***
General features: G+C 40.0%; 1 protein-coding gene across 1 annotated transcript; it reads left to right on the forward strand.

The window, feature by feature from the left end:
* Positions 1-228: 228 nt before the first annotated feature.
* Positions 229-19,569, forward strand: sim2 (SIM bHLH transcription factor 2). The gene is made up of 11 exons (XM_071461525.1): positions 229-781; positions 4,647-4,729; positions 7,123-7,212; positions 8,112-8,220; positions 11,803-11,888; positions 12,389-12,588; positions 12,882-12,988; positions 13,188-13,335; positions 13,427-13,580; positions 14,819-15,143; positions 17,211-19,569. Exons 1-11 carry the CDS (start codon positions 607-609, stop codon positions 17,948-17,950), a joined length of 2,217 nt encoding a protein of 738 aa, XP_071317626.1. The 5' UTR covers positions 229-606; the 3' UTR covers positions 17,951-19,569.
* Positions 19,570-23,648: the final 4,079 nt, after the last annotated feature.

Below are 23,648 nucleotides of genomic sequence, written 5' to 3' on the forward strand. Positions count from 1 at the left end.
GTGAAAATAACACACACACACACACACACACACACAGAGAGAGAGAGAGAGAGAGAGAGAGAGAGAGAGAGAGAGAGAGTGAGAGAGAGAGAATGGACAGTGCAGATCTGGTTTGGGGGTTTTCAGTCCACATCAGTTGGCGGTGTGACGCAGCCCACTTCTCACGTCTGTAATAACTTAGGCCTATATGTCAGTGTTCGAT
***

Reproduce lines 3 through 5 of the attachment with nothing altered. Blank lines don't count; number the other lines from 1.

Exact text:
* Positions 1-228: 228 nt before the first annotated feature.
* Positions 229-19,569, forward strand: sim2 (SIM bHLH transcription factor 2). The gene is made up of 11 exons (XM_071461525.1): positions 229-781; positions 4,647-4,729; positions 7,123-7,212; positions 8,112-8,220; positions 11,803-11,888; positions 12,389-12,588; positions 12,882-12,988; positions 13,188-13,335; positions 13,427-13,580; positions 14,819-15,143; positions 17,211-19,569. Exons 1-11 carry the CDS (start codon positions 607-609, stop codon positions 17,948-17,950), a joined length of 2,217 nt encoding a protein of 738 aa, XP_071317626.1. The 5' UTR covers positions 229-606; the 3' UTR covers positions 17,951-19,569.
* Positions 19,570-23,648: the final 4,079 nt, after the last annotated feature.